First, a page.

Remembering 9/11 – Up Close – AMAC


Like September 11, 21st birthdays pass, emotions swirl. Some years I put them away, others I embrace them. Some years I go to Arlington National Cemetery, where good friends lost that day are buried. I walk, think, search for voices in the wind, listen to the echoes of the past and watch the shadows cast by the stones.

Sometimes people ask me, why do you write so much? Why do you bother? Why stay engaged when it makes little difference? Why dwell on it when few people read, fewer think and minds don’t change – what’s the point? Why stay so focused on America’s future, revisiting the past and pushing people to seize the present?

Well, here’s the point. America is the sum of our investments, yours and mine, those that have brought us this far, those that we see every day, those that depend on us to convey this preserved meaning as best we can, true to what others have done for us, some of which lie under these stones.

The day was bright, almost too bright. The sun made me wince. The morning of September 11, 2001 was like any other. How unlike any other, I was soon to learn. I boarded a DC plane that was scheduled to take off 45 minutes before American Airlines Flight 77. Both planes were heading west, mine to Phoenix, theirs to Los Angeles. Neither would go where they were headed.

As a Navy Reserve Intelligence Officer based in DC, I regularly worked with active duty friends at the Pentagon. We were the CNO-IP (Chief of Naval Operations-Intelligence Plot), our job was basically tracking red forces around the world, producing products and informing the channel. That day, my civilian job sent me to Arizona for a speech, so I wasn’t there.

What happened after I boarded the plane changed me, changed the nation and ended the lives of my CNO-IP friends – who at the time were actively following piloted planes by terrorists, working to protect America. Angie, Jerry, Darin, Jonas, Dan and Vince were among the 184 people who perished at the Pentagon that day, 2,977 nationwide. They died when Flight 77 hit the Pentagon, arrived at 4e ring, and entered our spaces. Their stories were commemorated by Richard Leiby in the Washington Post.

At the exact time it was happening and for most of 9/11, I was in the air. The captain announced he had been ordered to land wherever he was, so we descended rapidly — nose-to-tail planes, like elephants lined up — into Wichita Kansas. Once downstairs we were told what had happened – the twin towers had collapsed, the Pentagon was hit, a national emergency was declared and our nation was at war.

I had no idea what happened to my friends, but I knew I had to come back. I called home, rented a car, drove all night. The night will live forever in my head. Every rural and urban media market in a dozen states advertised prayer meetings – even National Public Radio. Small groups held candles by the side of the road, praying. Flags covered every overpass, ambulances silently poured blood toward waiting military planes, thinking blood was needed in New York and DC.

It was not. What was worse – while I was driving those 23 hours – individual calls came in, a fellow naval officer informing me one by one our friends were gone. I volunteered for active duty that night and within days was helping to rebuild NOC-IP, working with other active duty volunteers.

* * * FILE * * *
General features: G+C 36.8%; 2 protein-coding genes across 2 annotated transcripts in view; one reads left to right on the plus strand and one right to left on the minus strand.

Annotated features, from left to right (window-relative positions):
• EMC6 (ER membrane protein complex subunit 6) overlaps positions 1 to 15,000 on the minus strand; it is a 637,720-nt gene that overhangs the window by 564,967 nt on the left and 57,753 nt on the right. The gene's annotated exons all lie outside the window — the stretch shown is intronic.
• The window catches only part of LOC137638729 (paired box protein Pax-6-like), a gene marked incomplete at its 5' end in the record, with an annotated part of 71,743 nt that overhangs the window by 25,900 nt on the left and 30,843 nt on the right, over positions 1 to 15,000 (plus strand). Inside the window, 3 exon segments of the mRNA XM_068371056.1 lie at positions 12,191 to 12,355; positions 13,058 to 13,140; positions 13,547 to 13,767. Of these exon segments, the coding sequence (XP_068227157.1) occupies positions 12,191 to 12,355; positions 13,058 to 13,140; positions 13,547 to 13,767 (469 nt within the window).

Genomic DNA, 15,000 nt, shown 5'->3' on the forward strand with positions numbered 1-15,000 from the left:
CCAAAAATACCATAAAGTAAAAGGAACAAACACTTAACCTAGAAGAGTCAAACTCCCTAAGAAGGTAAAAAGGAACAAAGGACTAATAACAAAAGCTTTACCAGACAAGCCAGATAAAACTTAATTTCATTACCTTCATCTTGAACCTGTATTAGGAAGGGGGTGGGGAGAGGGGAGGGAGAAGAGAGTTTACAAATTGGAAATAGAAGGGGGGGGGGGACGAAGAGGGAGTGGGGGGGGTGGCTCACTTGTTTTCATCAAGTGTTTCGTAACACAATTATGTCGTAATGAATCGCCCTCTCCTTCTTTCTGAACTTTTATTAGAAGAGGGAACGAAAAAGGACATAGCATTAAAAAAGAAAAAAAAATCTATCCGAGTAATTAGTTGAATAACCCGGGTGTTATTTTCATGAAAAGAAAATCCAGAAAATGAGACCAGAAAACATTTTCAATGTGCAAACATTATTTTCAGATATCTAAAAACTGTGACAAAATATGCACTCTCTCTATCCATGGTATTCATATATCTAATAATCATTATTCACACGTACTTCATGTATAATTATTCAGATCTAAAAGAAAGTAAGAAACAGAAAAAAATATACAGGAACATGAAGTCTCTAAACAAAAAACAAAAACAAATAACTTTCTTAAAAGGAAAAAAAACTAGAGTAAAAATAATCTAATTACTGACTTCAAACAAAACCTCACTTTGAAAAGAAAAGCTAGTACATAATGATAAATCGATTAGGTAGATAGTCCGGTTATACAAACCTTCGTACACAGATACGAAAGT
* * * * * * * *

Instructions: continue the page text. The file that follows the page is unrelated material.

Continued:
We started in Maryland, near Andrews Air Force Base, and eventually moved to the Pentagon, working in spaces adjacent to the destroyed “corner” where the plane had entered, now sealed off with floor-to-ceiling plastic. I will never forget, I can’t forget, the smell of the place, its horror.

Over time, America rebuilt the Pentagon and Americans tried to regain a sense of normalcy, to find comfort in old routines, to remake the world we had lost. But life has changed, the psychology of the country has changed. We were at war, a war that would expand before it contracted, all unwillingly vigilant.

For me, the active service devolved to the reservists, the family priorities, the chance to serve at State with Colin Powell. The Pentagon shifts have faded. The opportunity to train Iraqi and Afghan police officers presented itself. National security seemed to become central to most of the nation, by circumstance and not by choice.

Looking back 21 years, my mind and heart are caught in a strange vortex, imagining these six friends and our freedom-loving nation as we were, as they were, young and unaware of impending danger – then suddenly too aware, completely overwhelmed, their young lives gone, the world has changed forever.

So these days, after watching our nation fight two wars in the aftermath of 9/11, seek to rebuild two nations weakened by what followed, sacrifice more than 7,000 more American lives, spend three trillion dollars under four presidents to try to straighten out the post-September 11 world, we are humble.

The reality is this. We who live after 9/11, who lived through it and who remember it, some more personally, others as a total and unconscionable attack on our nation – have an obligation. What duty? The obligation to stay engaged, to step up, to speak out, to do what we can – to preserve the freedoms the nation stands for and for which so many have died.

Why? Because we live and they don’t, that’s the crux of the problem. Our burden is to understand how special life in America is – and, with all we can muster, to defend it. Look for those voices in the wind, listen to those echoes of the past and know it’s upon us now.

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